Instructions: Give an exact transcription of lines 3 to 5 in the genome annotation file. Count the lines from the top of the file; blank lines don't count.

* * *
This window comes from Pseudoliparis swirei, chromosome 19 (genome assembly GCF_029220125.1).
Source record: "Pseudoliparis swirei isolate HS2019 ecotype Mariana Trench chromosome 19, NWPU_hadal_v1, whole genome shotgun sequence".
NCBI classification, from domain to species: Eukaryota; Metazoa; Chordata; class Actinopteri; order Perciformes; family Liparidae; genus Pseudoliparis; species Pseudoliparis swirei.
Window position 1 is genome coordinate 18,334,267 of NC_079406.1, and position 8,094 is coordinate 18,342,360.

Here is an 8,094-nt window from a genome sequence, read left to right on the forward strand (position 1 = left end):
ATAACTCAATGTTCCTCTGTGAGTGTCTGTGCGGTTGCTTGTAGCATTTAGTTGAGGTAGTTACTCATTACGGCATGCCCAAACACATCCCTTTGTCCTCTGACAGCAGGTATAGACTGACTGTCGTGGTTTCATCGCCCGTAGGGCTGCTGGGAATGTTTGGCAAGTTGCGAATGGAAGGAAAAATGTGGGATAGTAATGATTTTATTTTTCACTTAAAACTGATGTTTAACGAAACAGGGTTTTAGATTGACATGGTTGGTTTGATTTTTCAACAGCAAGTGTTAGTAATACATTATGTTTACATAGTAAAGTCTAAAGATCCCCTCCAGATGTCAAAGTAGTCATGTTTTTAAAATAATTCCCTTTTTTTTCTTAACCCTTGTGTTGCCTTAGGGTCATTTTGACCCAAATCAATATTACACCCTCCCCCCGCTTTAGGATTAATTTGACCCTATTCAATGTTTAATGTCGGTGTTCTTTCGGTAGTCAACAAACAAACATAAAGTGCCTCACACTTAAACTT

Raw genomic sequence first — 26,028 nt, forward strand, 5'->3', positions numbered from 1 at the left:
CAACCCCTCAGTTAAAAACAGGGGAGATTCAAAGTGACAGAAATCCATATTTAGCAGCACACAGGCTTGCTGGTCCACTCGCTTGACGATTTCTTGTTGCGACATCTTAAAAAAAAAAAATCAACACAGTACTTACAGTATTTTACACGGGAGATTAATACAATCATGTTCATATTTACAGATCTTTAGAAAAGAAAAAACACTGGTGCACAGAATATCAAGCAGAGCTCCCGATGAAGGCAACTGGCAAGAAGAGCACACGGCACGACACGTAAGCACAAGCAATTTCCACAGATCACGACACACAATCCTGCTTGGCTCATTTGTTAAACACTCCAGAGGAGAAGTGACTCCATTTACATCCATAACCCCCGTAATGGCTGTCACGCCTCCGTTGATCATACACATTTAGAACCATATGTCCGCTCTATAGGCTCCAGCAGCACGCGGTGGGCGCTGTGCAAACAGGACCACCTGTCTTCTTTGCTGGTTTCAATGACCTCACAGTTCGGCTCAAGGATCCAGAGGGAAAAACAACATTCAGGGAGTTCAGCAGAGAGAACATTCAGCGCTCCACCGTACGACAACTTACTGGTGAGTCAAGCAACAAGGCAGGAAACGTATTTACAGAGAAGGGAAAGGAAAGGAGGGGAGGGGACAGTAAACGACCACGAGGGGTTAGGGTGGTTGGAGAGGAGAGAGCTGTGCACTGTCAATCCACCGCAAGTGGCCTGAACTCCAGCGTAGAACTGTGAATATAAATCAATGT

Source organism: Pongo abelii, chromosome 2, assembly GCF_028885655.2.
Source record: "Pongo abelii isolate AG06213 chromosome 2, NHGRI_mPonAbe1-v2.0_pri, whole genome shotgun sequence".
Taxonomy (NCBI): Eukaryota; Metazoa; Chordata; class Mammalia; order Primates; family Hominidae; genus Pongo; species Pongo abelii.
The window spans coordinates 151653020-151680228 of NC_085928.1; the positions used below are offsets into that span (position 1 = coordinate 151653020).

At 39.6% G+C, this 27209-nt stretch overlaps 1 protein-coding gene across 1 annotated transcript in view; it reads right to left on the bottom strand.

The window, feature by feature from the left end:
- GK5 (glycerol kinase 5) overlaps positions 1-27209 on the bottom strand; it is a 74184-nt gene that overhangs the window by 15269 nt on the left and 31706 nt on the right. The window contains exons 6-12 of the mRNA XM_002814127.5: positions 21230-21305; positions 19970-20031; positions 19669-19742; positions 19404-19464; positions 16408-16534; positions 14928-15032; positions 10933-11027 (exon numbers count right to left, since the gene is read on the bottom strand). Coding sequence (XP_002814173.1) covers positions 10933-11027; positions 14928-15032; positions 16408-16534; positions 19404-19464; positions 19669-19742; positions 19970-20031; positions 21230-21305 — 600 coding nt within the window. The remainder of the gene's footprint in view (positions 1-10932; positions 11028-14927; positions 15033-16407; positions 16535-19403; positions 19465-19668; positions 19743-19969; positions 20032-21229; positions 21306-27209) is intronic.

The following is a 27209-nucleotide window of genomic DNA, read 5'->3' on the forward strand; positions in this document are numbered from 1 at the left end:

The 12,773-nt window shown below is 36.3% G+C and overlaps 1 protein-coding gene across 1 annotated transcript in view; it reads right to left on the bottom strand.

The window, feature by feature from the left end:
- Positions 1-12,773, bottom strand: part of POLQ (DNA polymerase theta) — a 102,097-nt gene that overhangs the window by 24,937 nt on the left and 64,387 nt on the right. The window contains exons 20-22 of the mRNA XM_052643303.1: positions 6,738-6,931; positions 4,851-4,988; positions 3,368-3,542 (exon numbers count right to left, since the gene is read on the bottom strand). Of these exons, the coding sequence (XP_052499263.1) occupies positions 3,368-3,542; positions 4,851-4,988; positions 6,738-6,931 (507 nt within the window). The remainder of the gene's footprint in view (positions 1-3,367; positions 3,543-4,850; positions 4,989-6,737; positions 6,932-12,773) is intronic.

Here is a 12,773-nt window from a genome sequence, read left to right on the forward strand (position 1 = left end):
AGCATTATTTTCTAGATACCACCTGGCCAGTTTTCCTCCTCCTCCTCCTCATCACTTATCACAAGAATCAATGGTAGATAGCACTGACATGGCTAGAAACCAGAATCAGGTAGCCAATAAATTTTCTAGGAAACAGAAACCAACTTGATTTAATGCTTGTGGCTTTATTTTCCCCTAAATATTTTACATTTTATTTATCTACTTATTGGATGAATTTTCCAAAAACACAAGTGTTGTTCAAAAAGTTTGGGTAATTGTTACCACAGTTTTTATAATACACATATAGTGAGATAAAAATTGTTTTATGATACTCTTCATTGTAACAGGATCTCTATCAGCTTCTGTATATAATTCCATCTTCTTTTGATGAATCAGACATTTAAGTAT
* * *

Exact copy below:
NCBI classification, from domain to species: Eukaryota; Metazoa; Chordata; class Actinopteri; order Perciformes; family Liparidae; genus Pseudoliparis; species Pseudoliparis swirei.
Window position 1 is genome coordinate 18,334,267 of NC_079406.1, and position 8,094 is coordinate 18,342,360.

Here is an 8,094-nt window from a genome sequence, read left to right on the forward strand (position 1 = left end):